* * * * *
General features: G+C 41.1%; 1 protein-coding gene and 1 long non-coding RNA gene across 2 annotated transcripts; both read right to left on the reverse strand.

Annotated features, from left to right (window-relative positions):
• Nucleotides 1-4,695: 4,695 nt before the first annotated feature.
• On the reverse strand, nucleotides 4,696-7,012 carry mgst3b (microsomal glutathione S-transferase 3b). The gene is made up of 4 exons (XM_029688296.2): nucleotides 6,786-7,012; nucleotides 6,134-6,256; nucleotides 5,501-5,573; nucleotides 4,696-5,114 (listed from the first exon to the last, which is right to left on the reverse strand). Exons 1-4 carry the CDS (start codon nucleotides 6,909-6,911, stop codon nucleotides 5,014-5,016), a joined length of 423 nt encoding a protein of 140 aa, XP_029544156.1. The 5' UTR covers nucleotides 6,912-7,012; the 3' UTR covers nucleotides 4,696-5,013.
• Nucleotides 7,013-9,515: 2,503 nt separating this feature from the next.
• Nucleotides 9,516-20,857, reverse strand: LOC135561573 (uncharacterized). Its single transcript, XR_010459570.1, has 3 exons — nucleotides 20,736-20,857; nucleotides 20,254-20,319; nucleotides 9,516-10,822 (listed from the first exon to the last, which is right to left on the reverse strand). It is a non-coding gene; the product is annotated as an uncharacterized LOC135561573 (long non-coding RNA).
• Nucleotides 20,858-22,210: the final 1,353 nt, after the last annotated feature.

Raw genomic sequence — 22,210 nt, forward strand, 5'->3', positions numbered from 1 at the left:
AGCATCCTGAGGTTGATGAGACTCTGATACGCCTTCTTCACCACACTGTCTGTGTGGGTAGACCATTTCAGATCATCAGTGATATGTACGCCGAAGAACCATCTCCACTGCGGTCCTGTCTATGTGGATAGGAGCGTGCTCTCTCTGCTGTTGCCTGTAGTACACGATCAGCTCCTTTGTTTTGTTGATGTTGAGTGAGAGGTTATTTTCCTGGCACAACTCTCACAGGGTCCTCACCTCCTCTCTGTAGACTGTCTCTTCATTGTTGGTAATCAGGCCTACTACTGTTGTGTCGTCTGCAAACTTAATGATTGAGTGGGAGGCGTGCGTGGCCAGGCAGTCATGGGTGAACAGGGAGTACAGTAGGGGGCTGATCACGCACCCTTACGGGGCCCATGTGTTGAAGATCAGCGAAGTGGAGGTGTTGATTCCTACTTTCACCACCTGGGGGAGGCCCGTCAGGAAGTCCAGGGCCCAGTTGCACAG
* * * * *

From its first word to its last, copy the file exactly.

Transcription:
General features: G+C 41.1%; 1 protein-coding gene and 1 long non-coding RNA gene across 2 annotated transcripts; both read right to left on the reverse strand.

Annotated features, from left to right (window-relative positions):
• Nucleotides 1-4,695: 4,695 nt before the first annotated feature.
• On the reverse strand, nucleotides 4,696-7,012 carry mgst3b (microsomal glutathione S-transferase 3b). The gene is made up of 4 exons (XM_029688296.2): nucleotides 6,786-7,012; nucleotides 6,134-6,256; nucleotides 5,501-5,573; nucleotides 4,696-5,114 (listed from the first exon to the last, which is right to left on the reverse strand). Exons 1-4 carry the CDS (start codon nucleotides 6,909-6,911, stop codon nucleotides 5,014-5,016), a joined length of 423 nt encoding a protein of 140 aa, XP_029544156.1. The 5' UTR covers nucleotides 6,912-7,012; the 3' UTR covers nucleotides 4,696-5,013.
• Nucleotides 7,013-9,515: 2,503 nt separating this feature from the next.
• Nucleotides 9,516-20,857, reverse strand: LOC135561573 (uncharacterized). Its single transcript, XR_010459570.1, has 3 exons — nucleotides 20,736-20,857; nucleotides 20,254-20,319; nucleotides 9,516-10,822 (listed from the first exon to the last, which is right to left on the reverse strand). It is a non-coding gene; the product is annotated as an uncharacterized LOC135561573 (long non-coding RNA).
• Nucleotides 20,858-22,210: the final 1,353 nt, after the last annotated feature.

Raw genomic sequence — 22,210 nt, forward strand, 5'->3', positions numbered from 1 at the left:
AGCATCCTGAGGTTGATGAGACTCTGATACGCCTTCTTCACCACACTGTCTGTGTGGGTAGACCATTTCAGATCATCAGTGATATGTACGCCGAAGAACCATCTCCACTGCGGTCCTGTCTATGTGGATAGGAGCGTGCTCTCTCTGCTGTTGCCTGTAGTACACGATCAGCTCCTTTGTTTTGTTGATGTTGAGTGAGAGGTTATTTTCCTGGCACAACTCTCACAGGGTCCTCACCTCCTCTCTGTAGACTGTCTCTTCATTGTTGGTAATCAGGCCTACTACTGTTGTGTCGTCTGCAAACTTAATGATTGAGTGGGAGGCGTGCGTGGCCAGGCAGTCATGGGTGAACAGGGAGTACAGTAGGGGGCTGATCACGCACCCTTACGGGGCCCATGTGTTGAAGATCAGCGAAGTGGAGGTGTTGATTCCTACTTTCACCACCTGGGGGAGGCCCGTCAGGAAGTCCAGGGCCCAGTTGCACAG